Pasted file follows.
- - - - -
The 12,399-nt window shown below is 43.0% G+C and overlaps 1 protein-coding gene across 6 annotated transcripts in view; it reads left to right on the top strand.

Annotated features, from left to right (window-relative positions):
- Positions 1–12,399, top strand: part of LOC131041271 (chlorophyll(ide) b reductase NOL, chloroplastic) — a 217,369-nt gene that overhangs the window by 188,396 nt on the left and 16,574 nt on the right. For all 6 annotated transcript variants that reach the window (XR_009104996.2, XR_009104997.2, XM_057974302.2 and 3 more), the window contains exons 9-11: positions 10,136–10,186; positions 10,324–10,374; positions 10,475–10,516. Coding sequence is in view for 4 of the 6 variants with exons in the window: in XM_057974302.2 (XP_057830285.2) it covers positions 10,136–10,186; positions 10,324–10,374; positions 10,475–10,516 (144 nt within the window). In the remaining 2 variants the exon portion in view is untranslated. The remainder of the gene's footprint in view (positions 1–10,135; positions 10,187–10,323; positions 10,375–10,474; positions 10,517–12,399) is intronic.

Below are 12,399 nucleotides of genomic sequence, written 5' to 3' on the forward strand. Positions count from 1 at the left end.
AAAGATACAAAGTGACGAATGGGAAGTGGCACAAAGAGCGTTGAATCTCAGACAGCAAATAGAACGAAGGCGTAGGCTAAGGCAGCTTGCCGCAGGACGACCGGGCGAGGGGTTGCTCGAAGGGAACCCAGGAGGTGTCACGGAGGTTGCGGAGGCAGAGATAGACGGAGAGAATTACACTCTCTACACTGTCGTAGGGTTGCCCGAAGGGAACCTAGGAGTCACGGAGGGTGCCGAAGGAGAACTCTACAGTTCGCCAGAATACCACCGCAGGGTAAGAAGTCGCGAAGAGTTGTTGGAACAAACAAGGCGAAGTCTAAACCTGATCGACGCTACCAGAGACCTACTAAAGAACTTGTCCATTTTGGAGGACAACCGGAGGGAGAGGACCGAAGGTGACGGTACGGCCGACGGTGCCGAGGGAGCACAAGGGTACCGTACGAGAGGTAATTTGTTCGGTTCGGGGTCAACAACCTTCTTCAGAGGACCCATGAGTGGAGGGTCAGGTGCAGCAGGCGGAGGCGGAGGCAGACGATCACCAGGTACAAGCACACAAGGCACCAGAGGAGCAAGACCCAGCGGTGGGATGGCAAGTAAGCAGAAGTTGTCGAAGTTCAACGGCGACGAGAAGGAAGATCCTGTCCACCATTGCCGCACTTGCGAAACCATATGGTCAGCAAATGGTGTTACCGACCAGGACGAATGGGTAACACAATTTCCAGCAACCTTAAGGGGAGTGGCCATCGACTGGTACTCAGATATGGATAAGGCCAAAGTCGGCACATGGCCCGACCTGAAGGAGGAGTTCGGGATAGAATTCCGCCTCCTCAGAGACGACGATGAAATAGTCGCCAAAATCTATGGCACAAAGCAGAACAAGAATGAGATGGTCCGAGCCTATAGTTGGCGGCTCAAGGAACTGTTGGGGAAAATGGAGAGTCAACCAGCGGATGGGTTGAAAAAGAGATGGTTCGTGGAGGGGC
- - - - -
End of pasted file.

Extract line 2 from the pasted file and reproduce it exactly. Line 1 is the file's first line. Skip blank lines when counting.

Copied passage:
Annotated features, from left to right (window-relative positions):